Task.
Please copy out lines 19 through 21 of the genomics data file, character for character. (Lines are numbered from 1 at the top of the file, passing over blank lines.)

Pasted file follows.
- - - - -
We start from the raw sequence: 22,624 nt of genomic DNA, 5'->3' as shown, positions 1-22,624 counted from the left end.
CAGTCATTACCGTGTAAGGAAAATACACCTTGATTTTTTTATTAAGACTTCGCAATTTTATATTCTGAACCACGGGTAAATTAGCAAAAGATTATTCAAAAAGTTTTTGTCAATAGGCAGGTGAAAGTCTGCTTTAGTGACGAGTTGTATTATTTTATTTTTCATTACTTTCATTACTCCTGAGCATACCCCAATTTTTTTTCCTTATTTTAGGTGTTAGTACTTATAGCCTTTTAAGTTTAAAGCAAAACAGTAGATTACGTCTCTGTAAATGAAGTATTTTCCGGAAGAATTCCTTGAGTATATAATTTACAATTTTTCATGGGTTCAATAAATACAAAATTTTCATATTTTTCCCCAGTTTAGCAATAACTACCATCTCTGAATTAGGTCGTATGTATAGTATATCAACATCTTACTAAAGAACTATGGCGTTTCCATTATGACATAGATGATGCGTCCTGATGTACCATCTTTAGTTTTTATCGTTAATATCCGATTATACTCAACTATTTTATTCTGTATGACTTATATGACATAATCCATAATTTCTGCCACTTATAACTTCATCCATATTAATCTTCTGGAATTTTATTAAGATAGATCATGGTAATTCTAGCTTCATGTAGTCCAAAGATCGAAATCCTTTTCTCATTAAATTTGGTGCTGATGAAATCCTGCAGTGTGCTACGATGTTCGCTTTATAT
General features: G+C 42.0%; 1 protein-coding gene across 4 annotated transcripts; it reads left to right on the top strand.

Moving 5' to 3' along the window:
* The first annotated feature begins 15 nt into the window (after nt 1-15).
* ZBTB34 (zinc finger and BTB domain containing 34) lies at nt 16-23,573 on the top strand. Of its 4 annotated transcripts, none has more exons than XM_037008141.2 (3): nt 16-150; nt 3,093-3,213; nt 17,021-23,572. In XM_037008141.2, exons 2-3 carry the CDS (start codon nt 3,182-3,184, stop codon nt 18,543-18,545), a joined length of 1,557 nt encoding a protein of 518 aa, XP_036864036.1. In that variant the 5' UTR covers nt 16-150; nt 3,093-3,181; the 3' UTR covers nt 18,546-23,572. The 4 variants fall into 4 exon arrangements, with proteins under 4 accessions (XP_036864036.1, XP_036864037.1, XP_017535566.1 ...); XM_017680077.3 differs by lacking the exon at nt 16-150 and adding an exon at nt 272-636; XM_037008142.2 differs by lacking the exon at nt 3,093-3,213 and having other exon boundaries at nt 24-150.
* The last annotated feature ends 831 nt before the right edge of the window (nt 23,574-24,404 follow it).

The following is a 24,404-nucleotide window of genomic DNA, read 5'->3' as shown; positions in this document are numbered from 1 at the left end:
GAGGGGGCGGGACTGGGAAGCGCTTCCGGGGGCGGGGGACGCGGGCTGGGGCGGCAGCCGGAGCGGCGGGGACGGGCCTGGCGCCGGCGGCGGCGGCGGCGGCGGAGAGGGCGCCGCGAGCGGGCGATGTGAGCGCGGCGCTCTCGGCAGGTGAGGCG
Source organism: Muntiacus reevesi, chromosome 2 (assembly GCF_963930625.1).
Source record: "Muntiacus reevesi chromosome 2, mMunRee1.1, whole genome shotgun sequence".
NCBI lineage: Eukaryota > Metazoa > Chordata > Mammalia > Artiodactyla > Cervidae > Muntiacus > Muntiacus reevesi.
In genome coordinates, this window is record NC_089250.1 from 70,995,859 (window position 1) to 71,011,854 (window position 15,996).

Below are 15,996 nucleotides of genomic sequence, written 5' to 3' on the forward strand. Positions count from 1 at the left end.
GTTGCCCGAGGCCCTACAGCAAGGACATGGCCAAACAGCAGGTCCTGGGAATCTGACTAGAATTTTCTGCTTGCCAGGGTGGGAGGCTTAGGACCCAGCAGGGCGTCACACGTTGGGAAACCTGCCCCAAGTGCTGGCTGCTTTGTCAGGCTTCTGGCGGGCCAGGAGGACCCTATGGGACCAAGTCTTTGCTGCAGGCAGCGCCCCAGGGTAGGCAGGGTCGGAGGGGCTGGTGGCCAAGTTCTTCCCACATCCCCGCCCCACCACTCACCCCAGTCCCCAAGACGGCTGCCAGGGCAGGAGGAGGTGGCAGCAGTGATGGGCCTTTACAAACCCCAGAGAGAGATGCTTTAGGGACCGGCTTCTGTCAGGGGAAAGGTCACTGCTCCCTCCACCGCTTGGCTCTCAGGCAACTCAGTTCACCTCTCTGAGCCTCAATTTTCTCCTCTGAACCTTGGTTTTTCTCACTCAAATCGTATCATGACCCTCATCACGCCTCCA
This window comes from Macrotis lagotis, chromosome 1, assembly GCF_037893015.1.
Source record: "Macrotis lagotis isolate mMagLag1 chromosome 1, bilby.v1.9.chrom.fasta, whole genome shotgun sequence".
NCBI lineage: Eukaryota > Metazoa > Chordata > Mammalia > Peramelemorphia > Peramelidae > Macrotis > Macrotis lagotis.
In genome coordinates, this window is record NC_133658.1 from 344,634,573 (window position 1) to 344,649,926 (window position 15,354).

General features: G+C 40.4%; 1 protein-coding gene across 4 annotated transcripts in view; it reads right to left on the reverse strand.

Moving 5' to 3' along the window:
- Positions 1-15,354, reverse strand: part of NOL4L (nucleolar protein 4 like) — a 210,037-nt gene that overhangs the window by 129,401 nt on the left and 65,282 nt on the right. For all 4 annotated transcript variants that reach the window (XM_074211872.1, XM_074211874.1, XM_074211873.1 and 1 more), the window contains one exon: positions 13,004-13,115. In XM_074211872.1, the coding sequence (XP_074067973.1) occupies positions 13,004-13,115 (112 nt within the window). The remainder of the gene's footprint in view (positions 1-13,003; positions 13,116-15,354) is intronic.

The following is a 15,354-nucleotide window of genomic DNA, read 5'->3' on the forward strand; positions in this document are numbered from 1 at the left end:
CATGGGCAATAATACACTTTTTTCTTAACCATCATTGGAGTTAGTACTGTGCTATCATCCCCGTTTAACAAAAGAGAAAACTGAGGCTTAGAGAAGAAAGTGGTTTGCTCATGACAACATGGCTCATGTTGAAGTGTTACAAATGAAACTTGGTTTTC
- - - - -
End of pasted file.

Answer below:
In genome coordinates, this window is record NC_133658.1 from 344,634,573 (window position 1) to 344,649,926 (window position 15,354).

General features: G+C 40.4%; 1 protein-coding gene across 4 annotated transcripts in view; it reads right to left on the reverse strand.

Moving 5' to 3' along the window: